Contrary to popular belief, the law is faster than any technological development.

If a time machine was invented tomorrow and time travel became reality, every aspect of the machine would already be regulated before news of the device could be shared with the world. If the first time traveller did not come back from his or her trip to the past, that person’s spouse could, under existing legal frameworks, sue the inventors of the time machine and claim them liable for the accident.

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Medical pot dilemma: Where to get the first seeds?

By Hajime NAKANO via Flickr (CC by 2.0)

By Hajime NAKANO via Flickr (CC by 2.0)

via El Paso Inc:

As more states legalize medical marijuana, there’s one stage in the process nobody wants to talk about: the part where people still have to break the law.

After growers obtain licenses, plan for security and build facilities, they then must obtain their first seeds or cuttings — while regulators turn a blind eye.

“It has to be hush-hush,” said Bradley Vallerius, an attorney focused on the emerging industry in Illinois. “I’ve seen the moment where the client realizes this is a problem” — and wonders how they’re supposed to get started.

The situation is known as the “immaculate conception” or the “first seed” problem. Those involved see it as an absurd consequence of the nation’s patchwork of laws, with 23 states allowing medical marijuana sales, Colorado and Washington state allowing recreational use and a federal prohibition in place.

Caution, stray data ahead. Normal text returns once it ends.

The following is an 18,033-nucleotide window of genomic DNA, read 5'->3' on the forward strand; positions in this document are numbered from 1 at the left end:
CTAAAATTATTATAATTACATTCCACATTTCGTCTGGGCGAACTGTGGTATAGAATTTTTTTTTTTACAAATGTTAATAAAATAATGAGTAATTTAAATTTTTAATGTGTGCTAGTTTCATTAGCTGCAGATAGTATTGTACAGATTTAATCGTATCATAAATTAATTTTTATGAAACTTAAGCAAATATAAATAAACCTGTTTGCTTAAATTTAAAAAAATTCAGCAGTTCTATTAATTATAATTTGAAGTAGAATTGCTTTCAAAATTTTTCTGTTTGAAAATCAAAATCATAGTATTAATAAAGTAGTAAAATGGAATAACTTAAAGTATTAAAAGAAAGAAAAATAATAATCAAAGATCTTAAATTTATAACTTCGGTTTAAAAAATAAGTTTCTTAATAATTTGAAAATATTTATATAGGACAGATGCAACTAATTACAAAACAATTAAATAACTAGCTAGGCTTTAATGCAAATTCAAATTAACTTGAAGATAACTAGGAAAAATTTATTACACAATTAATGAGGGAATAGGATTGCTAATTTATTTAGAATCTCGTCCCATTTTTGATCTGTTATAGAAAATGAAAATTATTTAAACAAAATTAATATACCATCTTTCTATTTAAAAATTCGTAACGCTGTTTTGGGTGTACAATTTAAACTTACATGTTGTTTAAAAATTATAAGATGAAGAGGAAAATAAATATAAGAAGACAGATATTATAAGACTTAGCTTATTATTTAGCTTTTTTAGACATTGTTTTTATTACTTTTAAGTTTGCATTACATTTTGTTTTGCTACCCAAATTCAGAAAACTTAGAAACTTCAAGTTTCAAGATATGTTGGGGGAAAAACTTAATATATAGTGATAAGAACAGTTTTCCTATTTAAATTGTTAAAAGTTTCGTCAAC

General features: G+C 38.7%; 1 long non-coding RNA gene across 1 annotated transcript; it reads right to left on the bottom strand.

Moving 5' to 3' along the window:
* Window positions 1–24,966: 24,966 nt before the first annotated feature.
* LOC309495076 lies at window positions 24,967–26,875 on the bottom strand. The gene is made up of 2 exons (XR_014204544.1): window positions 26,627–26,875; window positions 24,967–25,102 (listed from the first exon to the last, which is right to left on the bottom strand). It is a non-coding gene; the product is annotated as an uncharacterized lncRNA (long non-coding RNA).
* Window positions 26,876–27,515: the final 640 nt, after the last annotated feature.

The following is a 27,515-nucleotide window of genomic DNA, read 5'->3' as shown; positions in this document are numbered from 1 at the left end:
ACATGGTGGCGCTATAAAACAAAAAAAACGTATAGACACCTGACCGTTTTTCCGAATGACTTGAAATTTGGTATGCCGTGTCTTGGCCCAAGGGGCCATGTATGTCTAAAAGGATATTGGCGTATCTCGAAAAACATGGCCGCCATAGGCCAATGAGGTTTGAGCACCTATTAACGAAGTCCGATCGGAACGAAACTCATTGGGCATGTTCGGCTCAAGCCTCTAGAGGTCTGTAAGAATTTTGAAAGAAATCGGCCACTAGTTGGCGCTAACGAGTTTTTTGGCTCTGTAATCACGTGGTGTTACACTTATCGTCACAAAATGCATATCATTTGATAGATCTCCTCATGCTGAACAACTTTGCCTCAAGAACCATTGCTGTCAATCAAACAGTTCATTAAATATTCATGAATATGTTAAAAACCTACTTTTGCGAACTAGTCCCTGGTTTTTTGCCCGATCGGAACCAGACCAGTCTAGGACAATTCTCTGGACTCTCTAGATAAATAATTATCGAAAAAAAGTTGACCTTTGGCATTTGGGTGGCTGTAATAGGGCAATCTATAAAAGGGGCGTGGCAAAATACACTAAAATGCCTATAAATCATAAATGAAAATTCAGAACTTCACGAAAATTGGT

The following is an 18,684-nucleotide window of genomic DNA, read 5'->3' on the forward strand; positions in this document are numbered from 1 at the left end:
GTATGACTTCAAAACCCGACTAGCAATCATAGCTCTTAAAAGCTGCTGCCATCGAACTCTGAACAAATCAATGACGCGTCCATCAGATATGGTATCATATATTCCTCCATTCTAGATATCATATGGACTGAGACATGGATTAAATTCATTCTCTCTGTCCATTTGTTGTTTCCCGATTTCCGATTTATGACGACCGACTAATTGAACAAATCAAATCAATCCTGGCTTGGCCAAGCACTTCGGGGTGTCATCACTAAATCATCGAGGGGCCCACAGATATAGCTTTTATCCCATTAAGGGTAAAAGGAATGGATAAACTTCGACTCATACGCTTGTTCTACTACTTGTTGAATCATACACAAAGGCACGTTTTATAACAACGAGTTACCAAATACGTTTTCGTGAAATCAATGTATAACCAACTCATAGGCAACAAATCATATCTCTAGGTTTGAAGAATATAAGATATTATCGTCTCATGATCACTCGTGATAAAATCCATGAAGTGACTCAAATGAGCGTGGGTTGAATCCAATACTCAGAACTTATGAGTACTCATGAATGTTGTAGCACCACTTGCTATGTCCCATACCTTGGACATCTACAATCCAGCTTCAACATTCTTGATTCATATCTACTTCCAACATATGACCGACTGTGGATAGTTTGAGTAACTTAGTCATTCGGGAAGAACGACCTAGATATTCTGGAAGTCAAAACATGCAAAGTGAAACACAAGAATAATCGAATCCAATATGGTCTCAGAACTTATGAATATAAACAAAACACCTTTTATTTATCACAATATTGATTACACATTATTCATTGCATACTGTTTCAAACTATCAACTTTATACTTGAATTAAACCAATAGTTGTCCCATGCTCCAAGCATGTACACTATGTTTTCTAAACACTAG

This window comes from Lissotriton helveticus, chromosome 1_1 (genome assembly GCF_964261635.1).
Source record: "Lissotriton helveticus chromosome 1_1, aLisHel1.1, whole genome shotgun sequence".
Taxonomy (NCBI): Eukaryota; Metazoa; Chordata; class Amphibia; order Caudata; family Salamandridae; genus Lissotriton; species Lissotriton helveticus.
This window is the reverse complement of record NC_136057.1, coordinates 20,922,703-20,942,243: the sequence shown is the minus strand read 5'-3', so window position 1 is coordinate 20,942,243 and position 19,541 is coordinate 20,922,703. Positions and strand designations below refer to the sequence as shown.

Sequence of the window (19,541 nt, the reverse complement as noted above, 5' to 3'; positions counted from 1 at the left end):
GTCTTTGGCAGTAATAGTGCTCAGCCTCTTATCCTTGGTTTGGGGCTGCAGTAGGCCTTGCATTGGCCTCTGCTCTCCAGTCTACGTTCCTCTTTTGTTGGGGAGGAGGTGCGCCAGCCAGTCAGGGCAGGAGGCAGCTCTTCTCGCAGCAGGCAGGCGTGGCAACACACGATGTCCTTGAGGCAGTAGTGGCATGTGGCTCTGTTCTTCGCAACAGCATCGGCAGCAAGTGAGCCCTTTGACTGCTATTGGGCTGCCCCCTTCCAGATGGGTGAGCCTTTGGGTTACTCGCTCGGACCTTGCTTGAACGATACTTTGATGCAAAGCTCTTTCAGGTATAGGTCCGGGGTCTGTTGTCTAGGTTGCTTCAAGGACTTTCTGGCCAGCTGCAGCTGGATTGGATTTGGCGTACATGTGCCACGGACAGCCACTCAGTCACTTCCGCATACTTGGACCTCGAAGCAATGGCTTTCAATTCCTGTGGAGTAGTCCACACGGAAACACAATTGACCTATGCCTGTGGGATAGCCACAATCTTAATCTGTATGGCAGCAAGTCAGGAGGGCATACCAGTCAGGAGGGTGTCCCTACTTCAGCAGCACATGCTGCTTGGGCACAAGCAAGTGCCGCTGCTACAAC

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Electronic Frontier Foundation: Know Your Rights

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via EFF:

Your computer, phone, and other digital devices hold vast amounts of personal information about you and your family. This sensitive data is worth protecting from prying eyes, including those of the government.

EFF has designed this guide to help you understand your rights if officers try to search the data stored on your computer or portable electronic device, or seize it for further examination somewhere else. Keep in mind that the Fourth Amendment is the minimum standard, and your specific state may have stronger protections.

Read More.

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The Senate just rejected a constitutional amendment to overturn Citizens United

Citizens United v. Federal Election Commission Poll 1.png